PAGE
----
And we also know that the high rates of inflation that we are seeing now are expected to further increase health care costs moving forward. That’s because general an inflation ripples into health care costs typically about two years after inflation spikes because providers are seeking price increases to help them cover increases in labor and other input costs. And so, as providers are renewing their multiyear contracts, we expect to see especially large rate increases now and in the coming years. But it is important to remember that assuming that inflation continues to moderate, that impact will be temporary.
Ed: Now there is a lot of research about what drives health care costs. I also know there are different service areas in health care and I think maybe it would be helpful to kind of explain how those different categories are and what the research that you’ve seen and the experts that you’ve talked to think accounts for these increases in these different areas.
AV: Sure. And I want to start with a reminder that I will be focused on drivers of commercial health care costs in particular. So, at a high level, research shows that commercial market spending growth is largely driven by increasing prices rather than utilization meaning how much health care is being used. One data that we look to for this information is from the Health Care Cost Institute, which analyses health care spending for people with employer-sponsored insurance. The most recent report looks at spending trends between 2017 and 2021 and they found that commercial market spending per person increased 21% overall during that time period. With prices increasing an average of 14% compared to only a 7% increase in utilization. The analysis then goes deeper to break out these trends by categories of health care services including inpatient hospital spending, outpatient hospital spending, professional services, which include physician services provided in offices as well as in facilities, and spending on prescription drugs. And while all of these services contributed to spending growth, some played a more significant role than others. Overall, the largest growth was in prescription drug spending followed by inpatient and then outpatient services with professional services experiencing the smallest increase.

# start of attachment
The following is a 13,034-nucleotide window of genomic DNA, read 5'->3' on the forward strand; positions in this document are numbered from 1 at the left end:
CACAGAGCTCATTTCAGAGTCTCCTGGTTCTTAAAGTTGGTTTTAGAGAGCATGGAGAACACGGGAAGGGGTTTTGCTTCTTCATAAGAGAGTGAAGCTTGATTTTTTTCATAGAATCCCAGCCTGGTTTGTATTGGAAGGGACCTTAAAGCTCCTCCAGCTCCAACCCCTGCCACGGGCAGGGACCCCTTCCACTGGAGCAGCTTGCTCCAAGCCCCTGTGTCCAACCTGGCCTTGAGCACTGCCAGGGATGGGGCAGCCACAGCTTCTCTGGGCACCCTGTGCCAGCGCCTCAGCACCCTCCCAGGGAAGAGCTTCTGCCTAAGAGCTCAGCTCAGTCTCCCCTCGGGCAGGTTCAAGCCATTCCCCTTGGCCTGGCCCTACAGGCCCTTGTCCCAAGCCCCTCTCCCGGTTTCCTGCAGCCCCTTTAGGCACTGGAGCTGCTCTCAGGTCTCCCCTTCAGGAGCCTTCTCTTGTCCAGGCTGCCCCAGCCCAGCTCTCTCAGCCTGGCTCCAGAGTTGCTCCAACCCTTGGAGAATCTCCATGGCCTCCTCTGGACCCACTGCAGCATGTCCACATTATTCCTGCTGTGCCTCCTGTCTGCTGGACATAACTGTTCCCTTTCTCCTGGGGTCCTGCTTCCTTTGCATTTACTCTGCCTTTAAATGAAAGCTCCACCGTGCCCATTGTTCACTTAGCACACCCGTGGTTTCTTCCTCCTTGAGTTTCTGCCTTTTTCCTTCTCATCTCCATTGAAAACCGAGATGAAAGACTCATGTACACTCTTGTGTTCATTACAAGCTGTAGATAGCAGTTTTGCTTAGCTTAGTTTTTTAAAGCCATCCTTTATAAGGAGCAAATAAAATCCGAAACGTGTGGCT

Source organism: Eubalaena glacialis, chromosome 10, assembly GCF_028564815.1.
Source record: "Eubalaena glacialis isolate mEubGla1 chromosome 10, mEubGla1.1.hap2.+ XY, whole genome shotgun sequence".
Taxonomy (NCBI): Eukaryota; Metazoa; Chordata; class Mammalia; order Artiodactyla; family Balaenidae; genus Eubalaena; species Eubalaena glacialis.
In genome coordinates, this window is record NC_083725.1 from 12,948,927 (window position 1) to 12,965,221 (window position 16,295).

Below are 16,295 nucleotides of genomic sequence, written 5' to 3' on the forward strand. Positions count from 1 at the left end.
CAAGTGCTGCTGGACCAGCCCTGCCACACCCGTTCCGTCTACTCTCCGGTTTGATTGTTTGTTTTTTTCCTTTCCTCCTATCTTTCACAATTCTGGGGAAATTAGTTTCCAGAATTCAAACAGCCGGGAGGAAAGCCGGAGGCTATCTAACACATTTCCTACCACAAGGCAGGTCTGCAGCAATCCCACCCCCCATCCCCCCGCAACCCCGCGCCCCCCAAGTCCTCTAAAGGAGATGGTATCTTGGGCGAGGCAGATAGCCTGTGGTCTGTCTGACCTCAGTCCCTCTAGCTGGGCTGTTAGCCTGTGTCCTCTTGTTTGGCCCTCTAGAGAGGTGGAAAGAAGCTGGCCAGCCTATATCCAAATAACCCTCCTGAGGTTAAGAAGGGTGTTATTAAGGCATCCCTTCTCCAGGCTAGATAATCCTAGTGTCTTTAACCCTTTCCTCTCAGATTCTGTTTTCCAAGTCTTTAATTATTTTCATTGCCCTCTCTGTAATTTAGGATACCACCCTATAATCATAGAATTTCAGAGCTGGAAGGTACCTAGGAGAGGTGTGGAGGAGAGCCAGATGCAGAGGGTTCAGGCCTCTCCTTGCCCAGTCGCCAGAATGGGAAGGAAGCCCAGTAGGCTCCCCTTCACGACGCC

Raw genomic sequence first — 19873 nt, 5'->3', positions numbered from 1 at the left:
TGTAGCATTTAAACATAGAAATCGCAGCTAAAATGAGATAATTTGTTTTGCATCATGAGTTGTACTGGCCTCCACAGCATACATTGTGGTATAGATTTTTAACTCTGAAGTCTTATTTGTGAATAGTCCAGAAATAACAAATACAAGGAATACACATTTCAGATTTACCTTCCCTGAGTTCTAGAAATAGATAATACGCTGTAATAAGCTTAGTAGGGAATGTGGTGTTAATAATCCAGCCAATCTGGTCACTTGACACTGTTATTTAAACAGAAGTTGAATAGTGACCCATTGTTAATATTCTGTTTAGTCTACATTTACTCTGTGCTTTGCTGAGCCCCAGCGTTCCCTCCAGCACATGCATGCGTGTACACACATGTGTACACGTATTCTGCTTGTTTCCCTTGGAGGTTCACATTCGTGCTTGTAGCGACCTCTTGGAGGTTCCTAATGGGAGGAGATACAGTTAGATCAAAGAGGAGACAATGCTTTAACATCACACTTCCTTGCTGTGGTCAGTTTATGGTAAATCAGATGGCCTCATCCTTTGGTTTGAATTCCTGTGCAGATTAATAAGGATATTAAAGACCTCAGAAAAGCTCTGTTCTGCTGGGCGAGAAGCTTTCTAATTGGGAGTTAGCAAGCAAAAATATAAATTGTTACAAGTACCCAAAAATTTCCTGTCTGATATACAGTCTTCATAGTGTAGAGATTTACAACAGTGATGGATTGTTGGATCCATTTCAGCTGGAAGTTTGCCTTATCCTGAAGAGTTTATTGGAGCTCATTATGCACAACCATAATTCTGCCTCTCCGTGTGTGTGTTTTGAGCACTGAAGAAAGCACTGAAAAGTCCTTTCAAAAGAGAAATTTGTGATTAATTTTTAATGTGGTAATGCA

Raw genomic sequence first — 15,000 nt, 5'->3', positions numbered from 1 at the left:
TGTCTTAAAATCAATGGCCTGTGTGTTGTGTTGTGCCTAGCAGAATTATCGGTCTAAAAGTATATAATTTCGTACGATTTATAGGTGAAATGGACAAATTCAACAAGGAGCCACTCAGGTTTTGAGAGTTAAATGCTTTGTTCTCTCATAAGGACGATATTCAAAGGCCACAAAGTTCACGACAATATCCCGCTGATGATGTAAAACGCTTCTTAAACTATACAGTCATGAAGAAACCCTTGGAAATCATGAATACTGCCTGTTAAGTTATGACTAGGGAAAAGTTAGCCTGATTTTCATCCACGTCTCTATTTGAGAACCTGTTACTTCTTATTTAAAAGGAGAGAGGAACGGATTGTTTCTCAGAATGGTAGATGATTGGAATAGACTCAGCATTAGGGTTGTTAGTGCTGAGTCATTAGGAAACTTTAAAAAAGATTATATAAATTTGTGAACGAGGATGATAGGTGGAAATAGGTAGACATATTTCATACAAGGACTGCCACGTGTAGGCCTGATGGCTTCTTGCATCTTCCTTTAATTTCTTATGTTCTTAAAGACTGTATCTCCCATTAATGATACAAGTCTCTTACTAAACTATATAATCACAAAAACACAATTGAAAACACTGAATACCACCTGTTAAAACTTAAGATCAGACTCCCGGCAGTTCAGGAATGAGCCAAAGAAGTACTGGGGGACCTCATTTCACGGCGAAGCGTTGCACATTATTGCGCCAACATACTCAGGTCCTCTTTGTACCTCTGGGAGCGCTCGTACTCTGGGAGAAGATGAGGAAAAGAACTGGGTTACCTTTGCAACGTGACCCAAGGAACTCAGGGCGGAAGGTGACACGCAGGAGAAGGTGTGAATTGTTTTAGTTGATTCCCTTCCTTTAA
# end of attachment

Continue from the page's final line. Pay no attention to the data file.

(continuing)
And importantly, when in each category of services, spending increases were largely driven by rising prices rather than increases of utilization with inpatient hospital prices and prescription drug prices increasing the most. So, with prices playing such a large role, this may lead one to wonder what exactly is driving price growth. First, I want to touch again on the role of inflation. Increases in general inflation have an upward impact in health care spending as inflationary costs pressures mean higher costs for things like labor and medical supplies. While the impact is somewhat lagged because price growth in the general economy doesn’t impact health care prices right away, we can expect inflation to result in even steeper price growth over the next few years. And independent of inflation, we can also point to a wide body of research showing that increasing market consolidation leads to higher health care in prices. By market consolidation, I’m referring to hospitals and health systems merging or physician practices being acquired or bought up by hospitals and health systems. And the reason that market consolidation leads to higher prices for commercial insurance is because consolidated providers have more market leverage to negotiate higher rates and raise prices with insurers while having less competition from other providers.
While factors such as the quality of services and lower prices paid by public programs are sometimes identified as reasons for higher commercial prices, the literature shows that those factors have substantially less impact on prices.
Ed: These costs have a ripple effect as I understand it on both employees and employers, and I wonder if you could talk a little bit about what some of those are.
AV: Absolutely. High health care expenses translate into both higher premiums which is the amount that employers and employees pay on a monthly basis for health insurance and higher out of pocket costs such as copays, coinsurance and deductibles those are usually paid at the point of accessing care. High health care costs impact both employers and employees and as premiums have increased year over year, we’ve seen trends of employers shifting more of the premium contributions onto their employees or switching to health plans offering the higher cost sharing in order to offset steep premium increases.
Some recent national surveys of small businesses have found that a majority of small business owners cite health care costs is their most significant business challenge with nearly half of small businesses increasing the price of their goods or services to offset health care costs, 40% reporting delaying growth opportunities and almost 30% citing that they have held up on hiring new employees due to concerns around growing health care costs.
The national data also shows that over time, growth and premiums and deductibles has greatly outpaced both wage growth and inflation. And so, as no surprise, this means that individuals and families are feeling the burden of high and rising health care costs. A national poll of U.S. adult residents conducted just earlier this year confirmed what we know from countless other national and state level surveys and individual stories which is that health care cost barriers result in delayed, rationed or foregone care. For residents that have commercial health insurance, almost 1-in-5 adults reporting skipping or delaying a doctor’s visit in the past year because of the cost of care.